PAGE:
The Netherlands has implemented the EU Council Directive on reporting cross-border tax planning arrangements. This requires the reporting of cross-border tax planning arrangements that can be used to avoid tax by taxpayers or intermediaries such as tax advisers, accountants, and financial institutions unless another intermediary has already reported the arrangements and provided proof that it has been reported or an intermediary has the right of non-disclosure.
However, the taxpayers may also need to report in certain cases, including where the intermediary involved in the arrangement is outside of the EU or has the right of non-disclosure or where there is no intermediary.
The DAC6 reporting applies to corporation tax, income tax, payroll tax, dividend tax, and inheritance and gift tax but does not apply to VAT (sales tax), customs duties, excise duties, and social insurance contributions.
The reporting requirements apply from 1 July 2020, with the disclosure of the reportable arrangements to be made within 30 days from the date when the arrangement is made available for implementation or is ready for implementation or where the first step to implementation has been carried out. The initial disclosure is, therefore, required by 31 August 2020. However, the reportable arrangements made during the period 25 June 2018 to 30 June 2020 are required to be reported by 31 August 2020.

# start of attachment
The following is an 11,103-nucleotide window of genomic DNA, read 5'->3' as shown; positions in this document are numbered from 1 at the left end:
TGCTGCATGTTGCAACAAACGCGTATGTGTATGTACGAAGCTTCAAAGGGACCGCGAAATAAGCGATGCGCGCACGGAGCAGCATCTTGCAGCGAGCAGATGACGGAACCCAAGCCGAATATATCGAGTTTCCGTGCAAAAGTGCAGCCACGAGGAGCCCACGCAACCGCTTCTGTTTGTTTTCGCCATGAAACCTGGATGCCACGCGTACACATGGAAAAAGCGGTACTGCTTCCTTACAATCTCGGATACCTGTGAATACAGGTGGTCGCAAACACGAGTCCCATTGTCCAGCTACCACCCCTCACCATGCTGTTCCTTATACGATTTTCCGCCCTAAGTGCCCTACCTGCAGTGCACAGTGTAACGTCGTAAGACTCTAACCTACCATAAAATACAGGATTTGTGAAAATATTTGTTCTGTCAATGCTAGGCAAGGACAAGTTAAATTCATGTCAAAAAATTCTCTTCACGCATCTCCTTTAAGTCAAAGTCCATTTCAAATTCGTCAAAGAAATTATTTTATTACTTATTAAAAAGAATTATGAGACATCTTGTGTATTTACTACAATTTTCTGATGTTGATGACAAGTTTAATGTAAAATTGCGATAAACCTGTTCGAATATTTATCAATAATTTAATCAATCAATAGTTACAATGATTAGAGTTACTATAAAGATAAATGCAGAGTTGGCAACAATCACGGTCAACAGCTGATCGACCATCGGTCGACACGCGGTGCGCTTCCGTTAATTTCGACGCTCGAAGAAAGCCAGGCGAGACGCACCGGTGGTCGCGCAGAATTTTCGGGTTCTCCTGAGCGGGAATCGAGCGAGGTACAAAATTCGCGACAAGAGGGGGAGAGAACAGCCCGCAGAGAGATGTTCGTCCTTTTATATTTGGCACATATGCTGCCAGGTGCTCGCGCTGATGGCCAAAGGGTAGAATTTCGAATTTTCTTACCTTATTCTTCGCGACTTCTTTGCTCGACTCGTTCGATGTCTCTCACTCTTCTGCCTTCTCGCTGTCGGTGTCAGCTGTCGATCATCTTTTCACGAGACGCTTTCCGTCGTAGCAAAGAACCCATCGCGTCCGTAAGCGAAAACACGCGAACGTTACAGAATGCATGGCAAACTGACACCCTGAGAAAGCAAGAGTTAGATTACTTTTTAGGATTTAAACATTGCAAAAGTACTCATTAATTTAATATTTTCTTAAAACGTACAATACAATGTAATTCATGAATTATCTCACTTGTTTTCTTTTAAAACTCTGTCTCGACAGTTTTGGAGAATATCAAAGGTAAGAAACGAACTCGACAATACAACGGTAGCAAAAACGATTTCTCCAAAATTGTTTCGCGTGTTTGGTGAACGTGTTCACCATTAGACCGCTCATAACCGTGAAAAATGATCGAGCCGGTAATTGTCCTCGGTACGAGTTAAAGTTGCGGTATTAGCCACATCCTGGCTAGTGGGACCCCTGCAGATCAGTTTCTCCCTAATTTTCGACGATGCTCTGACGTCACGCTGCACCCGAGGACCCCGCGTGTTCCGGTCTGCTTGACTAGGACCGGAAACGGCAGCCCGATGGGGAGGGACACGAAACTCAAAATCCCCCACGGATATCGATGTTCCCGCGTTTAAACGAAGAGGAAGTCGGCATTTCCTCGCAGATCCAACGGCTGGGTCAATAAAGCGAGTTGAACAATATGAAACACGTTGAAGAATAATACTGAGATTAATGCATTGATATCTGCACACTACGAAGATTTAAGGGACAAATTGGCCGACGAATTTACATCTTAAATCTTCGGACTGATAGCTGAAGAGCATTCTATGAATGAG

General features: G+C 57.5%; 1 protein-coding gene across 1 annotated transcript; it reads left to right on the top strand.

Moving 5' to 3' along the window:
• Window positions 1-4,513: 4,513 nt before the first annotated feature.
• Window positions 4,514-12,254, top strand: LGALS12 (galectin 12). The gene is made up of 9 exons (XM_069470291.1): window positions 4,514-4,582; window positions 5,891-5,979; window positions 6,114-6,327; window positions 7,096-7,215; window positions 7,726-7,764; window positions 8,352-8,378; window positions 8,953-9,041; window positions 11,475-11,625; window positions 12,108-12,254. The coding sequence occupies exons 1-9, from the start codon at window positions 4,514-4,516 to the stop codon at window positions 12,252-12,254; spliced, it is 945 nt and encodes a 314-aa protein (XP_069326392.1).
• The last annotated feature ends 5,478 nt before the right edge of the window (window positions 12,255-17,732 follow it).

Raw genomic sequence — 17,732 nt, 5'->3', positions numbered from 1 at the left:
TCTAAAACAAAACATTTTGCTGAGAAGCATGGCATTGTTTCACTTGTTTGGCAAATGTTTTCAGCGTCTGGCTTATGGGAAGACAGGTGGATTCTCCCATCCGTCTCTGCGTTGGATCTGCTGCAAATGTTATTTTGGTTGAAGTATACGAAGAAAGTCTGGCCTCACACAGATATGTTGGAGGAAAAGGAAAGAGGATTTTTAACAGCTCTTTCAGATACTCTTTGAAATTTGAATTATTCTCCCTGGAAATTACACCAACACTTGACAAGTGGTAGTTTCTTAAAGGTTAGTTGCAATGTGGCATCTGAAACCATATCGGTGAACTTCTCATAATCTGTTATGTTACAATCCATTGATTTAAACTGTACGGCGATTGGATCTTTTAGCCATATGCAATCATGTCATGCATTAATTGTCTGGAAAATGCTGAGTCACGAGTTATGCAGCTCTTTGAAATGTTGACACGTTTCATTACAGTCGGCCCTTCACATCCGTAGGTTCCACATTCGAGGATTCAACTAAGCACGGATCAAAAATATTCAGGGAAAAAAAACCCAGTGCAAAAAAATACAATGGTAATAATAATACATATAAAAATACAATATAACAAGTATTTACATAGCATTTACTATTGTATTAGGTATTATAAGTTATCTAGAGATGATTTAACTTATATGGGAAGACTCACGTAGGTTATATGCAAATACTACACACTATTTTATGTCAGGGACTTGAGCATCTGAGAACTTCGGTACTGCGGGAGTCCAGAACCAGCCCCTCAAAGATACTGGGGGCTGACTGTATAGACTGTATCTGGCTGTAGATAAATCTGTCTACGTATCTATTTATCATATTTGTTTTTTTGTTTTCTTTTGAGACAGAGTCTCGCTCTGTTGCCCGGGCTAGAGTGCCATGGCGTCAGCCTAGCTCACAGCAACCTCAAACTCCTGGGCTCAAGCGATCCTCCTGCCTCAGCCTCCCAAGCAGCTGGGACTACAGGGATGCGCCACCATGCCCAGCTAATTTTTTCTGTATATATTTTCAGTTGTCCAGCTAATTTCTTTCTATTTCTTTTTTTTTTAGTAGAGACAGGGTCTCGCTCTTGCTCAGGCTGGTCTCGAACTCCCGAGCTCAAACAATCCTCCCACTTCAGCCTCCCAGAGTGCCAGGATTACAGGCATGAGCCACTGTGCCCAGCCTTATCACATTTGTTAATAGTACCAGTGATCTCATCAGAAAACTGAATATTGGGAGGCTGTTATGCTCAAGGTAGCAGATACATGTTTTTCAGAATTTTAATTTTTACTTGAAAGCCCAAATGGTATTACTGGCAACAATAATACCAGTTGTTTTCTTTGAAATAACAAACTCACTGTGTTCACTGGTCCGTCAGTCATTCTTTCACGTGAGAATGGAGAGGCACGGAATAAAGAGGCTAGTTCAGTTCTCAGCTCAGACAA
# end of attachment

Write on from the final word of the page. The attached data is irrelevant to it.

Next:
The Dutch tax authority published updated user instructions in May 2022 for the use of the DAC6 data portal for reporting cross-border tax planning arrangements. The instructions state that the primary obligation to report an arrangement lies with the intermediary that designs, markets, makes available for implementation, manages the implementation of a reportable arrangement, or who, directly or indirectly provides advice with regard to these activities. Further, a person is said to be an intermediary if: